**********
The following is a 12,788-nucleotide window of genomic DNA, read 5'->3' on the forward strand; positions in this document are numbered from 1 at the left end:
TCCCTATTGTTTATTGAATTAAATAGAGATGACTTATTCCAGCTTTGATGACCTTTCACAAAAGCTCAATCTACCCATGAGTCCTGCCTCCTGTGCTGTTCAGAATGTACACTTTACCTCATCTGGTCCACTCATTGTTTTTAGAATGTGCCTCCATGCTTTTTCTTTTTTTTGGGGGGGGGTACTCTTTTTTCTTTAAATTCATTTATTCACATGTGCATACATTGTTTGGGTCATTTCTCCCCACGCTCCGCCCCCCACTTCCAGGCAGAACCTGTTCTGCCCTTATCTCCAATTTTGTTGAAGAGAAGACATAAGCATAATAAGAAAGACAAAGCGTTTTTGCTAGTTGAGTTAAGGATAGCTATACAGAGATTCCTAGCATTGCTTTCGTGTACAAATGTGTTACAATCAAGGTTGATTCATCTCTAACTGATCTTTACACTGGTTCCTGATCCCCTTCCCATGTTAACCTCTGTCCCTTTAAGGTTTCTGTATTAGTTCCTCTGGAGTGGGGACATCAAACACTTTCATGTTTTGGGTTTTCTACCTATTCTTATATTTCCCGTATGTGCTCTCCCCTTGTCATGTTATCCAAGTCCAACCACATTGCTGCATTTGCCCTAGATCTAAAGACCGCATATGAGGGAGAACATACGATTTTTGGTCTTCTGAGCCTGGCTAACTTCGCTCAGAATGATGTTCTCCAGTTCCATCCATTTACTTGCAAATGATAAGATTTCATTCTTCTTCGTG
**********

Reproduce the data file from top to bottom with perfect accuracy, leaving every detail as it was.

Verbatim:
The following is a 12,788-nucleotide window of genomic DNA, read 5'->3' on the forward strand; positions in this document are numbered from 1 at the left end:
TCCCTATTGTTTATTGAATTAAATAGAGATGACTTATTCCAGCTTTGATGACCTTTCACAAAAGCTCAATCTACCCATGAGTCCTGCCTCCTGTGCTGTTCAGAATGTACACTTTACCTCATCTGGTCCACTCATTGTTTTTAGAATGTGCCTCCATGCTTTTTCTTTTTTTTGGGGGGGGGTACTCTTTTTTCTTTAAATTCATTTATTCACATGTGCATACATTGTTTGGGTCATTTCTCCCCACGCTCCGCCCCCCACTTCCAGGCAGAACCTGTTCTGCCCTTATCTCCAATTTTGTTGAAGAGAAGACATAAGCATAATAAGAAAGACAAAGCGTTTTTGCTAGTTGAGTTAAGGATAGCTATACAGAGATTCCTAGCATTGCTTTCGTGTACAAATGTGTTACAATCAAGGTTGATTCATCTCTAACTGATCTTTACACTGGTTCCTGATCCCCTTCCCATGTTAACCTCTGTCCCTTTAAGGTTTCTGTATTAGTTCCTCTGGAGTGGGGACATCAAACACTTTCATGTTTTGGGTTTTCTACCTATTCTTATATTTCCCGTATGTGCTCTCCCCTTGTCATGTTATCCAAGTCCAACCACATTGCTGCATTTGCCCTAGATCTAAAGACCGCATATGAGGGAGAACATACGATTTTTGGTCTTCTGAGCCTGGCTAACTTCGCTCAGAATGATGTTCTCCAGTTCCATCCATTTACTTGCAAATGATAAGATTTCATTCTTCTTCGTG